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|Title:||The Impact of Principle-Based Reasoning on Hands-on, Project-Based Learning|
|Publisher:||Boulder, CO: International Society of the Learning Sciences|
|Citation:||Worsley, M. & Blikstein, P. (2014). The Impact of Principle-Based Reasoning on Hands-on, Project-Based Learning. In Joseph L. Polman, Eleni A. Kyza, D. Kevin O'Neill, Iris Tabak, William R. Penuel, A. Susan Jurow, Kevin O'Connor, Tiffany Lee, and Laura D'Amico (Eds.). Learning and Becoming in Practice: The International Conference of the Learning Sciences (ICLS) 2014. Volume 2. Colorado, CO: International Society of the Learning Sciences, pp. 1147-1151.|
|Abstract:||Prior research suggests that experts and novices employ markedly different approaches to engineering design tasks. For example, novice designers commonly use trial and error, which researchers liken to backward-reasoning. Experts use forward-reasoning, which allows them to accurately predict the impact of certain decisions. In this paper, we present a complementary conceptualization for how experience affects design approaches. We liken backward-reasoning to example-based reasoning, and forward-reasoning to principle- based reasoning. In study 1 (N=13) students complete an engineering design activity. A qualitative analysis shows clear instances of example- and principle-based reasoning strategies. Study 2 (N=20) compares the efficacy of the two approaches by using a between subject design. We find that principle-based reasoning improves the quality of designs (p < 0.01) and learning of important engineering principles (p < 0.001). This suggests that hands- on learning environments may benefit from encouraging students to employ principle-based reasoning.|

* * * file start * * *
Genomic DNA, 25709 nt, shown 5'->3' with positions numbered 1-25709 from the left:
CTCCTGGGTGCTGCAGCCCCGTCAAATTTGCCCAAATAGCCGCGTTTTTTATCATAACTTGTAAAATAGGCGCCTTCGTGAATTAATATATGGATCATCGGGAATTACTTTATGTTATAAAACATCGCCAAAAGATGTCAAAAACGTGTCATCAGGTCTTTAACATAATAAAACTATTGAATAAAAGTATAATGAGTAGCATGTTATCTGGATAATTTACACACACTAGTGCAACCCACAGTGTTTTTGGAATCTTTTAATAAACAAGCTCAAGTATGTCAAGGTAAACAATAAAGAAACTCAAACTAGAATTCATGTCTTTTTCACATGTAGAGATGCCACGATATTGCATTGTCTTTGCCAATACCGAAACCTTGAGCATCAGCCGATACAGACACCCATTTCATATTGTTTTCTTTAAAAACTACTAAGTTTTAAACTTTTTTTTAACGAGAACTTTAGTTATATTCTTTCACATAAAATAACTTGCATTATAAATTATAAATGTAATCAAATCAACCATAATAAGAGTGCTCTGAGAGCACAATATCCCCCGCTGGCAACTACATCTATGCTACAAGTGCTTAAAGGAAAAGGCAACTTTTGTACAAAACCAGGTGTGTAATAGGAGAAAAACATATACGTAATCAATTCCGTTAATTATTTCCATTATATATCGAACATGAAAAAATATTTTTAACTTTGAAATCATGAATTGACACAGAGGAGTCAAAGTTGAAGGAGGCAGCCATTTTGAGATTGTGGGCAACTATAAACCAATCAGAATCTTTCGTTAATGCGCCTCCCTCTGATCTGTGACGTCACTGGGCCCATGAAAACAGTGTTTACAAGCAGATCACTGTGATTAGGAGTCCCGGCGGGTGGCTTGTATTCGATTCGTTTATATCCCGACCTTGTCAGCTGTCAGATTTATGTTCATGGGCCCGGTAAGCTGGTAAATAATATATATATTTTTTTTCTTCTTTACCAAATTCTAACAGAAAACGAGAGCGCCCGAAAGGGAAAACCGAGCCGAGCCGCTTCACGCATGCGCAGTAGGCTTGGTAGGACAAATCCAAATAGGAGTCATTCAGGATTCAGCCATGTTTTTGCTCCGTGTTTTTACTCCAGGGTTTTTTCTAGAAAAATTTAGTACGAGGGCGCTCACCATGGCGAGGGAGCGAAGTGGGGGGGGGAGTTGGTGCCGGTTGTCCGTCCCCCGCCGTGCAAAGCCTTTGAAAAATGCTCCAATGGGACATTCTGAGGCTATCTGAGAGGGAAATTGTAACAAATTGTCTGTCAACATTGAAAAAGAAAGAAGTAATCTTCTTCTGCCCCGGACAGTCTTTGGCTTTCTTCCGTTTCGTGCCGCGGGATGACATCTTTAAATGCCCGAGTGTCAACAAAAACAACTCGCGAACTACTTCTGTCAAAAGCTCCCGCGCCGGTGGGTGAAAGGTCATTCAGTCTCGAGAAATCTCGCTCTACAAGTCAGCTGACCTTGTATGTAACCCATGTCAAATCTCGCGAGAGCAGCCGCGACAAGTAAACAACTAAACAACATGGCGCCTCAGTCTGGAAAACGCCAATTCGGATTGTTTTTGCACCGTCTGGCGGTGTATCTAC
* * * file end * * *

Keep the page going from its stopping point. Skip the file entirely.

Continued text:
|Appears in Collections:||ICLS2014|
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